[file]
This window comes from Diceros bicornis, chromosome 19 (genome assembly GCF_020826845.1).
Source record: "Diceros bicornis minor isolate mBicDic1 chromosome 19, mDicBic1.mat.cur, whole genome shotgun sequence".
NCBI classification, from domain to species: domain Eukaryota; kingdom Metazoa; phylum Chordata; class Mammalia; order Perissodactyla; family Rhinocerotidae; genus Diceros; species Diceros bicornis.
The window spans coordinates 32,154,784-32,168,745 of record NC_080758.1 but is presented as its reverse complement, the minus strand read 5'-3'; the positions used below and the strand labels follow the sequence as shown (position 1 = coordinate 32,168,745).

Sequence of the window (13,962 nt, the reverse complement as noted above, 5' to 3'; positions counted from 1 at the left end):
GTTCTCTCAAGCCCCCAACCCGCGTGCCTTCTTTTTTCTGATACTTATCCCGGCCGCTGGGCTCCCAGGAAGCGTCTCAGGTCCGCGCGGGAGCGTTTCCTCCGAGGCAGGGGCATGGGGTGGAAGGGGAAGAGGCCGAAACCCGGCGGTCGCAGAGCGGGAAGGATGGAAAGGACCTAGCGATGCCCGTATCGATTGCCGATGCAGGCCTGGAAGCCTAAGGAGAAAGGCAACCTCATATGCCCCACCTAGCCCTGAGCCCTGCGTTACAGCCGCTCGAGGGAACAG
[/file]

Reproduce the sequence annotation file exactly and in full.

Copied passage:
This window comes from Diceros bicornis, chromosome 19 (genome assembly GCF_020826845.1).
Source record: "Diceros bicornis minor isolate mBicDic1 chromosome 19, mDicBic1.mat.cur, whole genome shotgun sequence".
NCBI classification, from domain to species: domain Eukaryota; kingdom Metazoa; phylum Chordata; class Mammalia; order Perissodactyla; family Rhinocerotidae; genus Diceros; species Diceros bicornis.
The window spans coordinates 32,154,784-32,168,745 of record NC_080758.1 but is presented as its reverse complement, the minus strand read 5'-3'; the positions used below and the strand labels follow the sequence as shown (position 1 = coordinate 32,168,745).

Sequence of the window (13,962 nt, the reverse complement as noted above, 5' to 3'; positions counted from 1 at the left end):
GTTCTCTCAAGCCCCCAACCCGCGTGCCTTCTTTTTTCTGATACTTATCCCGGCCGCTGGGCTCCCAGGAAGCGTCTCAGGTCCGCGCGGGAGCGTTTCCTCCGAGGCAGGGGCATGGGGTGGAAGGGGAAGAGGCCGAAACCCGGCGGTCGCAGAGCGGGAAGGATGGAAAGGACCTAGCGATGCCCGTATCGATTGCCGATGCAGGCCTGGAAGCCTAAGGAGAAAGGCAACCTCATATGCCCCACCTAGCCCTGAGCCCTGCGTTACAGCCGCTCGAGGGAACAG